“He’ll take meaningful action as President to bolster competition across all industries, including in agriculture, technology, and health care,” the spokesperson added. “Vice President Biden views tough antitrust enforcement and a competitive labor market as a cornerstone of rebuilding America’s economy.”
TIKTOK TAKES TO THE COURTS — The Chinese video app will file a lawsuit this week over President Donald Trump’s executive order targeting transactions with the company, a company spokesperson confirmed.
— “For nearly a year we have sought to engage in good faith to provide a constructive solution,” the company said in a statement to MT. “What we encountered instead was a lack of due process as the Administration paid no attention to facts and tried to insert itself into negotiations between private businesses. To ensure that the rule of law is not discarded and that our company and users are treated fairly, we have no choice but to challenge the Executive Order through the judicial system.”
— The suit is expected to target Trump’s Aug. 6 executive order, but not the Aug. 14 order requiring ByteDance to sell off the company on national security grounds. Reuters first reported the news late Friday.
PAI TO CONGRESS: $430M FOR FCC TELEHEALTH, PLEASE — Pai is pushing Congress to make “more funding available for connectivity during the COVID-19 pandemic — including at least $430 million in funding for the highly successful but underfunded COVID-19 Telehealth Program,” a spokesperson told John on Friday, noting that the commission has conveyed these requests for months. Congress in March slated $200 million for the Covid-19 Telehealth Program, and the FCC has since awarded that cash to subsidize connectivity for 539 health care entities across the country.
— Pai’s office mentioned the GOP agency chief’s requests in response to a letter on Friday from 16 Senate Democrats who lashed out at him in unusually harsh terms over how he’s handled telehealth during the outbreak. Its sharpness is at odds with the pride Pai has shown over the issue. He had requested creating the coronavirus program and, his office notes, set it up within weeks.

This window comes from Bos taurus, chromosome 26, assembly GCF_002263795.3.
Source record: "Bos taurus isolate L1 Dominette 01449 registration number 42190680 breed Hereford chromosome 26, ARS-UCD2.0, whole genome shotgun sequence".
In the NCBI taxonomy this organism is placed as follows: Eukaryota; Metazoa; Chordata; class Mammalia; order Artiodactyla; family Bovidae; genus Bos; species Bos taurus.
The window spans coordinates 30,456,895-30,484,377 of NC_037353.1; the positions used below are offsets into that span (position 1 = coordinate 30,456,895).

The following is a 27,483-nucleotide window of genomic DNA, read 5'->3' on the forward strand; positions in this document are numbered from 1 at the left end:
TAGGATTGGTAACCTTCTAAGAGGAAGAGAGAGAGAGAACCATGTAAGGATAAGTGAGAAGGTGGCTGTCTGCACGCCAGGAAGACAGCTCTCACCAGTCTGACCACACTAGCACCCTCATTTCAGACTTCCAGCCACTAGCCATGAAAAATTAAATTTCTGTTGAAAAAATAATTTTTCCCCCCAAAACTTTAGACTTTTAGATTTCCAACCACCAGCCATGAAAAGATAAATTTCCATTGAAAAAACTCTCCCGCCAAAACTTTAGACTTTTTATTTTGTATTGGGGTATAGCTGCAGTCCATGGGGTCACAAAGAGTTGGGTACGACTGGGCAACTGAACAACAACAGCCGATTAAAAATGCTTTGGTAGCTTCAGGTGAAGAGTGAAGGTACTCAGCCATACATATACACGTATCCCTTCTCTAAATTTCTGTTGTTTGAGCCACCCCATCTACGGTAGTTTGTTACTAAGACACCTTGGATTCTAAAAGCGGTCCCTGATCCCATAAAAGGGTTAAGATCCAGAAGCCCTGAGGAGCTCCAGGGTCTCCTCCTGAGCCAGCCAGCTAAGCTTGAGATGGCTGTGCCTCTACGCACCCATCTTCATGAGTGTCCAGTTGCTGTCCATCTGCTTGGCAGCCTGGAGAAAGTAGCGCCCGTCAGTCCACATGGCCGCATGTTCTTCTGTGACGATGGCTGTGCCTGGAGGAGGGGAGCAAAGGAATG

— But Democrats blamed Pai for an “unwillingness to take decisive action” under FCC authority: “Specifically, the Commission has not made sufficient funding available, has delayed rural health care funding decisions, and has not been transparent about its operations,” wrote the lawmakers, led by Sen. Brian Schatz of Hawaii and including Commerce ranking member Maria Cantwell of Washington state. They singled out operations of the FCC’s Rural Health Care Program, complaining of backlogs and delays affecting health care entities trying to tap the connectivity subsidies.
— Pai’s office disagreed, noting he’s increased the program’s funding for the first time in its history. “It’s disappointing that Congressional Democrats continue to prioritize partisan politics over legislative action that would give the FCC the funds it needs to extend its record of success,” the agency spokesperson added.
— Despite Pai’s requests, Senate Republicans included no such boosts in Leader Mitch McConnell’s coronavirus relief proposal at the end of July, and it’s still unclear whether lawmakers will secure any further relief for consumers, as John has reported for Pros.
MEANWHILE: HOUSE DEMOCRATS SEEK FCC WILDFIRE BRIEFING — Three California representatives say they “are concerned about how the wildfires and rolling blackouts may be impacting the ability of our constituents and all Californians to stay connected in these emergencies, especially given that these events are taking place during the COVID-19 pandemic.”
David Clark, Amazon’s head of global operation, will take over as chief of consumer business next year when Jeff Wilke retires, the company said.
Disinformation in Cambodia: A prominent Buddhist cleric and human rights activist was forced into exile after a disinformation campaign linked to the Cambodian government went viral on Facebook, the New York Times reports.
Zuckerberg played up Tiktok threat: The Facebook CEO told D.C. officials and Trump that Chinese tech companies are a risk to American values and supremacy, the Wall Street Journal reports.
California can’t get government tech right: The state is the world’s tech capital, but still has rickety technology that underpins its public services, POLITICO’s Debra Kahn reports.
WeChat users unite: A group of users unaffiliated with the Tencent-owned app has sued Trump over his ban, the Wall Street Journal reports.
Twitter tags Trump on ballot boxes: In the tweet, now hidden behind a notice, the president claimed that boxes set up to collect ballots aren’t being sanitized and will be susceptible to fraud.
FTC gets called to the principal’s office: Trump has personally pushed the head of the Federal Trade Commission to aid his crusade against alleged political bias in social media, POLITICO’s Betsy Woodruff Swan, John and I report.
5 ways algorithms already rule our lives: POLITICO Europe writes about “the creeping influence of algorithms in our lives — and the subsequent pushback.”